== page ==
Post-mastectomy therapies such as chemotherapy, radiation therapy, or hormone therapy may be recommended depending on the cancer’s stage and characteristics. Radiation therapy may not be necessary for patients with no evidence of cancer spreading beyond the breast tissue. Some patients may opt for breast reconstruction surgery to restore breast appearance. Long-term follow-up care includes regular surveillance mammograms, clinical breast exams, and imaging tests.

After a lumpectomy, radiation therapy is typically recommended to target any remaining cancer cells in the breast tissue and reduce the risk of cancer recurrence. Chemotherapy or hormone therapy may also be considered based on tumor characteristics. Patients may choose breast-conserving procedures or cosmetic interventions to enhance breast appearance. Regular surveillance with mammograms and clinical exams is essential for long-term monitoring.

Making Your Decision: Mastectomy vs. Lumpectomy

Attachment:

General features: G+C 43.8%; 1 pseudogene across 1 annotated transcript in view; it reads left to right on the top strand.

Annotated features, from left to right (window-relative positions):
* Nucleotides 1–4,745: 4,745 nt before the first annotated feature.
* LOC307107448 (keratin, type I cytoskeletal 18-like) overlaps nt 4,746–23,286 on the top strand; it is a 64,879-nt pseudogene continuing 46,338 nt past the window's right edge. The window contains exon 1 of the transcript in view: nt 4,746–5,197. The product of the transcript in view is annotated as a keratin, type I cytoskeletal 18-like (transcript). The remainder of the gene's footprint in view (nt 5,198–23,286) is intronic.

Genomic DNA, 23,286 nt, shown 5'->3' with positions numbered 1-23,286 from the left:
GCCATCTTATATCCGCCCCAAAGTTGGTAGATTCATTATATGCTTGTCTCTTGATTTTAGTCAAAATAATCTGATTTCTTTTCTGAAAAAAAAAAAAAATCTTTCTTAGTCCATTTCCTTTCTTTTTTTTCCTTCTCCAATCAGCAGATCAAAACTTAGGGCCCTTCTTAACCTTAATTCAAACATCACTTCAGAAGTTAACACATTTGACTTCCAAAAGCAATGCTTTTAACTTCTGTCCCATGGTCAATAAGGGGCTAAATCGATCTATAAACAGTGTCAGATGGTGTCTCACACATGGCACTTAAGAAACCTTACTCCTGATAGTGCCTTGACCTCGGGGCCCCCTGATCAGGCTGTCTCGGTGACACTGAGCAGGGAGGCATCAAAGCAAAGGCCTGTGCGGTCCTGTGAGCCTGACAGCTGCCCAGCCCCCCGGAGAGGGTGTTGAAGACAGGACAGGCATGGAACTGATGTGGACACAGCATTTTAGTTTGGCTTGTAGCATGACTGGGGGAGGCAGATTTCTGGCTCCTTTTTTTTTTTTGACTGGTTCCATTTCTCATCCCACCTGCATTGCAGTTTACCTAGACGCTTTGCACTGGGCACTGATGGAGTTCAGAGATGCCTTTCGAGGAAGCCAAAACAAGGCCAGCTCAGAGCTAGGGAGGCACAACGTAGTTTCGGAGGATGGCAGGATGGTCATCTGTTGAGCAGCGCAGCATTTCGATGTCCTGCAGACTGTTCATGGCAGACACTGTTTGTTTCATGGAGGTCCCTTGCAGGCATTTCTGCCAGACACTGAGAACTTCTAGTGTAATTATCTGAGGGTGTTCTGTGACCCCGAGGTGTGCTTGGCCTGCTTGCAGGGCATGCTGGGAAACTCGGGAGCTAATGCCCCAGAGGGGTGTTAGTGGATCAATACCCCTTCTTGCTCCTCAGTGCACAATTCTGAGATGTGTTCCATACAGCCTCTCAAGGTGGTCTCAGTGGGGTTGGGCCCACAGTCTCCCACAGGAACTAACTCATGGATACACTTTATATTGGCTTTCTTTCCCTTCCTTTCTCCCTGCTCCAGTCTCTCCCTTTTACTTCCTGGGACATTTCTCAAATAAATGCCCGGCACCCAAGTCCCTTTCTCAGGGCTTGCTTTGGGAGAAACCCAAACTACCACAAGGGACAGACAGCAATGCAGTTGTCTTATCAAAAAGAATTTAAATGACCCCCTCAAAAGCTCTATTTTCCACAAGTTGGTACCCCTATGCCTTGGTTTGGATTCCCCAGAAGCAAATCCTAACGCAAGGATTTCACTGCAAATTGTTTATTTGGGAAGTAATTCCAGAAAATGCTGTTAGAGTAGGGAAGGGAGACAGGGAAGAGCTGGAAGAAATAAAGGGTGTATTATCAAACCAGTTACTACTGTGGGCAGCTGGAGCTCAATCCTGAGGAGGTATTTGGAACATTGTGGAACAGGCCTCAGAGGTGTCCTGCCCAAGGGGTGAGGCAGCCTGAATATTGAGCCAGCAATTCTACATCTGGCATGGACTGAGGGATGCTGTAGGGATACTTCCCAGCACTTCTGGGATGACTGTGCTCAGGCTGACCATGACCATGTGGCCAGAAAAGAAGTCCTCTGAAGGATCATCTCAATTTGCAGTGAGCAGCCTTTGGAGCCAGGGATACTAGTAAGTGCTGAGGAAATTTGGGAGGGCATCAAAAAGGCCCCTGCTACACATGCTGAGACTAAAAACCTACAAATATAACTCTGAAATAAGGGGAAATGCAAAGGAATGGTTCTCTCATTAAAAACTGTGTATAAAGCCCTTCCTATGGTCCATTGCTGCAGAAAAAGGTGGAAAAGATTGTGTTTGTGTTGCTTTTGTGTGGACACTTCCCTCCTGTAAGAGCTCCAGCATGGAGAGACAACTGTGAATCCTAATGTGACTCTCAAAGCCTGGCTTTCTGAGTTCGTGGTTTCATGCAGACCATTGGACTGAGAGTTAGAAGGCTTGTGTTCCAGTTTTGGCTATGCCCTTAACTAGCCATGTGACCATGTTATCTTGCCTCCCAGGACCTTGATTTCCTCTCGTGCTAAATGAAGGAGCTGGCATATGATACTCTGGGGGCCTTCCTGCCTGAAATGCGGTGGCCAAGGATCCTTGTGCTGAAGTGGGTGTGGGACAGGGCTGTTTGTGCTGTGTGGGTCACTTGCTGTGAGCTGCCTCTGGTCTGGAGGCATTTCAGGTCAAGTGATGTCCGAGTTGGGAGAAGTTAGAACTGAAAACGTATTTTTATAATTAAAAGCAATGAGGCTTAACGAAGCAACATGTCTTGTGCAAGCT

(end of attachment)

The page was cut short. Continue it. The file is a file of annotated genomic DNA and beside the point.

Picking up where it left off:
Consulting with your healthcare team before deciding between a lumpectomy or mastectomy is crucial as it allows for a comprehensive evaluation of important health factors such as: 

  • Stage and size of cancer
  • Personal and family history of breast cancer
  • Genetic factors
  • Personal preference and lifestyle considerations

The New Jersey expert healthcare professionals at Premier Surgical Network can provide valuable insights into the potential benefits and risks associated with each surgical option, helping you make informed decisions that are aligned with your goals and priorities. Additionally, discussing treatment options with a multidisciplinary team, which may include surgeons, oncologists, radiation therapists, and reconstructive surgeons, ensures all aspects of care are considered, leading to a tailored treatment plan. This collaborative approach empowers patients to actively participate in their treatment decisions and promotes the best possible outcomes in their breast cancer journey.